Investments  

If you can mitigate loss, clients may be more forthcoming

This article is part of
Structured products - January 2013

There’s an old investment analogy about monkeys that highlights the deeply engrained investment behaviour that affects how we feel about investments, as noted in Jason Zweig’s Your Money And Your Brain.

Say there is a group of monkeys – one trainer feeds them a banana every hour and half the time gives them two. A second trainer gives them two bananas from the outset but half the time takes one away. Even though the two trainers dispense the same amount of bananas, the monkeys flock to the first trainer - why? Because the experience of having something taken away is one nobody likes. Clients can think about investments in the same way – would they rather have the possibility of more upside or greater certainty of no loss?

The investment world is now more than ever characterised by uncertainty. With crises and sovereign debt dramas affecting various markets, investors are nervous about committing their capital. It is in times such as these that structured investments can come into their own, by allowing clients to balance capital protection against potential upside gains in a way that suits them.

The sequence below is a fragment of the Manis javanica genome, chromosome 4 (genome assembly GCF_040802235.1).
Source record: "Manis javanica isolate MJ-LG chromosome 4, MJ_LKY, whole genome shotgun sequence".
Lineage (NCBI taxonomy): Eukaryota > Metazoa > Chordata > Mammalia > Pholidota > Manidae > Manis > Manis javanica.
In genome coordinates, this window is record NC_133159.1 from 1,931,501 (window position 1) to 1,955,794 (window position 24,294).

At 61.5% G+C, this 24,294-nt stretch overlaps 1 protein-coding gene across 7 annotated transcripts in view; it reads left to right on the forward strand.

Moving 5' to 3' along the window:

As with any type of investment product, the best place to start when examining what kind of structured investment is most suitable, is to determine a client’s attitude to risk. Are they bullish that the market will rise from here? Or are they more concerned with losing money (or bananas)? This will help to determine if it is a structured deposit product they are seeking or one with more upside potential and correspondingly greater risk – a structured-capital-at-risk product.

Aiming to preserve capital is one of the most attractive aspects of structured investments, and it is one that hasn’t gone unrecognised by the open-ended funds industry as evidenced by the spate of absolute return fund launches. However, unlike absolute return funds, investors in structured investments are better able to see what is coming and to know if their capital will remain intact.

While no investment can offer complete certainty, structured investments can give clients more control over the sort of outcomes they face than more traditional investment options. Not only can clients plan for forthcoming needs, like school fees, but tax planning using structures may be easier than using a long-only fund.

Also, now is a good time to be looking at structured investments due to the advancements within the industry. Greater transparency, liquidity and access to information have eased many past concerns about the construction and promotion of structured investments.

There are plenty of reasons for clients to be hesitant regarding investments right now. But as the monkeys illustrate if you can mitigate the possibility of loss, then your clients may be more forthcoming; structured investments can help with that.

Richard Henry is director of investor solutions at Barclays Capital